Legal Blog - Listings


Counting Bedrooms and Kitchens

Sep 30, 2016


Counting Bedrooms and Kitchens

By Lisa Vierse May

Is that fourth bedroom really a bedroom? Can a home legally have two kitchens? These are questions that may cross a listing agent’s mind. And not knowing the answers can place you and your clients in legal limbo during a sales transaction.

Fairfax County code officials answered Realtor® questions about these topics during NVAR’s June 14 Public Policy Forum on code compliance. Those officials provided the following guidance for listing residential property in the county.

Contrary to popular belief, a closet is not what determines whether a room is considered a bedroom. Rather, it is the means of “egress” (or exit) from the room that determines its use. A legal bedroom must have two ways to exit: one that leads to the rest of the home and one that leads directly to the outside.
In most cases, the outside egress will be a window. However, just because a window is present doesn’t mean the room is automatically a bedroom. A bedroom egress window must be at least 5.7 square feet and it can be no more than 44 inches from the room floor, unless there is a permanent step installed. In addition, it is illegal to have locking bars or grates covering an egress window.
A final consideration is that it is not permissible to enter a legal bedroom through another bedroom.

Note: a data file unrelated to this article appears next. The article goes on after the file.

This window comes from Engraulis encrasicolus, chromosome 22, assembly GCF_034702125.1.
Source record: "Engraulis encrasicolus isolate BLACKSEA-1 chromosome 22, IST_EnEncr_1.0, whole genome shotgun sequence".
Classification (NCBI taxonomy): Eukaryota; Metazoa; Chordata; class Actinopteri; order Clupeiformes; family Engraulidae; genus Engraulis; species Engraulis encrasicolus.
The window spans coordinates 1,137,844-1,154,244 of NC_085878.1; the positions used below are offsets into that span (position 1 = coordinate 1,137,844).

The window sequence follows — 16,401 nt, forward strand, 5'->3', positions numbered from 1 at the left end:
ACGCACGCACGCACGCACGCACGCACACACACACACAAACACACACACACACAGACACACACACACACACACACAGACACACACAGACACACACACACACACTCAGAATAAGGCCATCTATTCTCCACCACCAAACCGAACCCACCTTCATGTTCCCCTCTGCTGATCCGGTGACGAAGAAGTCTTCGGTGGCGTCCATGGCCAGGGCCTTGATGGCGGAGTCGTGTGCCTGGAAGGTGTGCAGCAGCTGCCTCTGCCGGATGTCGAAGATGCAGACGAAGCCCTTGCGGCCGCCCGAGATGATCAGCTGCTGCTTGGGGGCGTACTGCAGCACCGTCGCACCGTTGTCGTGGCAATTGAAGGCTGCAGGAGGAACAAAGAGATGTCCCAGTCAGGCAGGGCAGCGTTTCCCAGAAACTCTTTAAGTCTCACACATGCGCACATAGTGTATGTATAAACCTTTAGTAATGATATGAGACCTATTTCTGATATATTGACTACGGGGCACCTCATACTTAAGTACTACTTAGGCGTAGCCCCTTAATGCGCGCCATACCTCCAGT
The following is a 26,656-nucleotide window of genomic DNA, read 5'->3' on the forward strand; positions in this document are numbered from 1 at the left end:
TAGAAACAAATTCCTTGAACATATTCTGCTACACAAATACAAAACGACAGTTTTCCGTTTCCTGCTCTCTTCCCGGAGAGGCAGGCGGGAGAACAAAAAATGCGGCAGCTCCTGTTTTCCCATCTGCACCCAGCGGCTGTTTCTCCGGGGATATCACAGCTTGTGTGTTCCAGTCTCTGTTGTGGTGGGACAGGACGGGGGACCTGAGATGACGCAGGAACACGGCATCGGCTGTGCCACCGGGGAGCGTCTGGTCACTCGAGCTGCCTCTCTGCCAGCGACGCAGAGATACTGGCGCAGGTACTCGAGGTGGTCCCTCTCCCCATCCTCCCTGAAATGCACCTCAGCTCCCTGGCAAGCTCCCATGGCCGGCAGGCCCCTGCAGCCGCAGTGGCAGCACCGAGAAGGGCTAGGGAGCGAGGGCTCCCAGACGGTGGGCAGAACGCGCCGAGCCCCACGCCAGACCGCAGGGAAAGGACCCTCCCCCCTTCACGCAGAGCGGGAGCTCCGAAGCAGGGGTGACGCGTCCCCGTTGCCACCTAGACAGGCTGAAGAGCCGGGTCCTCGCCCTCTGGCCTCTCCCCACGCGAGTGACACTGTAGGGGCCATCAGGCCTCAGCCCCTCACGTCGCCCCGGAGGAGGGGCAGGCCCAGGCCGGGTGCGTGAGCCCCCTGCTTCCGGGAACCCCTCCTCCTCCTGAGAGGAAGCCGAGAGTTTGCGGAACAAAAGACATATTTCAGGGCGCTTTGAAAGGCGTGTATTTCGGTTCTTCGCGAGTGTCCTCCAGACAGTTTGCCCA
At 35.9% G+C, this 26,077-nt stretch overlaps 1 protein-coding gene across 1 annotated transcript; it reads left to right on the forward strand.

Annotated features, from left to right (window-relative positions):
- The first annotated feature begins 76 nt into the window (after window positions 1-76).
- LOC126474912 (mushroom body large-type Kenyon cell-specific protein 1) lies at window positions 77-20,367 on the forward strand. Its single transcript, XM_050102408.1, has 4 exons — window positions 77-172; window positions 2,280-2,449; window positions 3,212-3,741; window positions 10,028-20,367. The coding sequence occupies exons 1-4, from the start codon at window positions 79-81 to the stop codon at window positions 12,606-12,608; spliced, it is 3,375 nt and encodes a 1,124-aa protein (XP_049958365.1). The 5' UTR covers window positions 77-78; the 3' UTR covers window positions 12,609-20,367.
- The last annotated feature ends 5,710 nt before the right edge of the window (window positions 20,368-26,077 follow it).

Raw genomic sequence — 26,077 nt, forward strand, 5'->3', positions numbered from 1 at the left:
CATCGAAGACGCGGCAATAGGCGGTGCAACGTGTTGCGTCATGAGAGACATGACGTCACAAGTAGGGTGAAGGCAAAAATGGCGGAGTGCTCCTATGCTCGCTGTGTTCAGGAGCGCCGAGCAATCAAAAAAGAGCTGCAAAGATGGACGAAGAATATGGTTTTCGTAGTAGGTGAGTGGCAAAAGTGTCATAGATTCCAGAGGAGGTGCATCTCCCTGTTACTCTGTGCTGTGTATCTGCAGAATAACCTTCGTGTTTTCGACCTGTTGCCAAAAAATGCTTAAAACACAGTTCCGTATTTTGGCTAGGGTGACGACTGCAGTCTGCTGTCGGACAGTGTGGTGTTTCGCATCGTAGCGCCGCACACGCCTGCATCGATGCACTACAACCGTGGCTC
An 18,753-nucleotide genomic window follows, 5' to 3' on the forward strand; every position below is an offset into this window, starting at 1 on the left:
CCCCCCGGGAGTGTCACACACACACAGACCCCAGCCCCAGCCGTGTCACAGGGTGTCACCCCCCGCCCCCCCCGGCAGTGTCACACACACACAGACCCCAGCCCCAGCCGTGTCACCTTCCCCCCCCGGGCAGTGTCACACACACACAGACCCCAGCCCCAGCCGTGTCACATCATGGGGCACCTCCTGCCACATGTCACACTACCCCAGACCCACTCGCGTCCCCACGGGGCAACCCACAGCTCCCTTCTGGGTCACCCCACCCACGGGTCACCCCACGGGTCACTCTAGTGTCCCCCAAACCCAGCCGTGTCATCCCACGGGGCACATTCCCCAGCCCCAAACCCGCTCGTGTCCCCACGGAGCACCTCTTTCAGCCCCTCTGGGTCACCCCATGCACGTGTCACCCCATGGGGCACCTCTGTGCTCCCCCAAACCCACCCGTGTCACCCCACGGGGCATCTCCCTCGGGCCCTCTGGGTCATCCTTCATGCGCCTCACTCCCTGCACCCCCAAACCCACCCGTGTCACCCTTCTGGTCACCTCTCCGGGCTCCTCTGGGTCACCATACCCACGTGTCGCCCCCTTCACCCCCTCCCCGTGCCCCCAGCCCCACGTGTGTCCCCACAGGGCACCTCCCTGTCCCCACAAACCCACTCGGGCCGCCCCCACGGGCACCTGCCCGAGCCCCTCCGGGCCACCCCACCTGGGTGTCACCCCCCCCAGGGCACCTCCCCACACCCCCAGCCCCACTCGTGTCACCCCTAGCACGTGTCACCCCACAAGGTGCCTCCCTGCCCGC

It is important to keep these factors in mind when listing a home featuring below-grade or basement bedrooms. If those rooms do not have the required egress features, they may only be listed as a den, sitting room or other finished square footage, rather than a bedroom.

Second Kitchens
Buyers may view a full in-law suite or a massive “wet bar” as an added selling feature. However, unless those features were constructed with county permits, listing agents might be caught advertising an illegal use.

A legally constructed second kitchen in the county is extremely rare. The Alexandria and Huntington areas do contain a handful of such properties that were constructed prior to existing zoning regulations. Apart from those properties, a legal second kitchen in an in-law suite is only allowed with a permit approved by the Board of Zoning Appeals, subject to several conditions. The suite must serve someone who is older than 55 or is disabled. The residence must be owner-occupied. Finally, the permit must be renewed every five years and does not transfer to a new property owner during a sale. A new owner wouldneed to apply for a new permit to continue the use or remove the facility from the dwelling.

Wet bars present a similar challenge to zoning regulations. The county defines a wet bar as having a mini refrigerator and an 18-inch sink, the installation of which requires a permit. Wet bars with full-size appliances, particularly those with cooking appliances, are likely to violate Fairfax County Code.

When listing a property with a second kitchen or a wet bar, be sure to ask the owners for copies of the building permits and permit application packet from the county. Also be sure that the permits presented match the project that was completed; a common tactic is for homeowners to use permits for a washer and dryer installation to construct kitchen facilities instead.

“Rental Potential”
A final area of caution for Realtors® involves language used in marketing properties. When describing a property with “great rental potential,” or suggesting that extra bedrooms can be rented to help offset the mortgage, you may be encouraging practices that result in residential overcrowding.